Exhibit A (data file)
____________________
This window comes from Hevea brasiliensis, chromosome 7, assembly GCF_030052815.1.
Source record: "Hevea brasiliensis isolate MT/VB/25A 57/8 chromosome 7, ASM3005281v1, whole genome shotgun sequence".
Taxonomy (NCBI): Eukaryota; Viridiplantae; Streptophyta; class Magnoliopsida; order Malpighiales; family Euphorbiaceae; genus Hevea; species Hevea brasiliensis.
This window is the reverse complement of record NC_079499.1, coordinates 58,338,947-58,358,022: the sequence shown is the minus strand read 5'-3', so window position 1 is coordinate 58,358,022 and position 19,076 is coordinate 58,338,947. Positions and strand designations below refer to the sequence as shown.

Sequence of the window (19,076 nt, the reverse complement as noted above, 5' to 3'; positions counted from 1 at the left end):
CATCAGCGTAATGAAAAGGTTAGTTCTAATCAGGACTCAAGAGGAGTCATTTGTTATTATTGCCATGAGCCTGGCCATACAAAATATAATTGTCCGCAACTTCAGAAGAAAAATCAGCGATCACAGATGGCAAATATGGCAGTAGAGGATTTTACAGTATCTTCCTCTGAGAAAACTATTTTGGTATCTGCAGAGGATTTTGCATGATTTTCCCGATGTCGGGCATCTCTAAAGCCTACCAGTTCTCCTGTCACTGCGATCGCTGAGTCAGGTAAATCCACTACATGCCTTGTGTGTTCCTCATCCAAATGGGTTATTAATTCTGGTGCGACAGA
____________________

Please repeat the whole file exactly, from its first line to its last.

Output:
This window comes from Hevea brasiliensis, chromosome 7, assembly GCF_030052815.1.
Source record: "Hevea brasiliensis isolate MT/VB/25A 57/8 chromosome 7, ASM3005281v1, whole genome shotgun sequence".
Taxonomy (NCBI): Eukaryota; Viridiplantae; Streptophyta; class Magnoliopsida; order Malpighiales; family Euphorbiaceae; genus Hevea; species Hevea brasiliensis.
This window is the reverse complement of record NC_079499.1, coordinates 58,338,947-58,358,022: the sequence shown is the minus strand read 5'-3', so window position 1 is coordinate 58,358,022 and position 19,076 is coordinate 58,338,947. Positions and strand designations below refer to the sequence as shown.

Sequence of the window (19,076 nt, the reverse complement as noted above, 5' to 3'; positions counted from 1 at the left end):
CATCAGCGTAATGAAAAGGTTAGTTCTAATCAGGACTCAAGAGGAGTCATTTGTTATTATTGCCATGAGCCTGGCCATACAAAATATAATTGTCCGCAACTTCAGAAGAAAAATCAGCGATCACAGATGGCAAATATGGCAGTAGAGGATTTTACAGTATCTTCCTCTGAGAAAACTATTTTGGTATCTGCAGAGGATTTTGCATGATTTTCCCGATGTCGGGCATCTCTAAAGCCTACCAGTTCTCCTGTCACTGCGATCGCTGAGTCAGGTAAATCCACTACATGCCTTGTGTGTTCCTCATCCAAATGGGTTATTAATTCTGGTGCGACAGA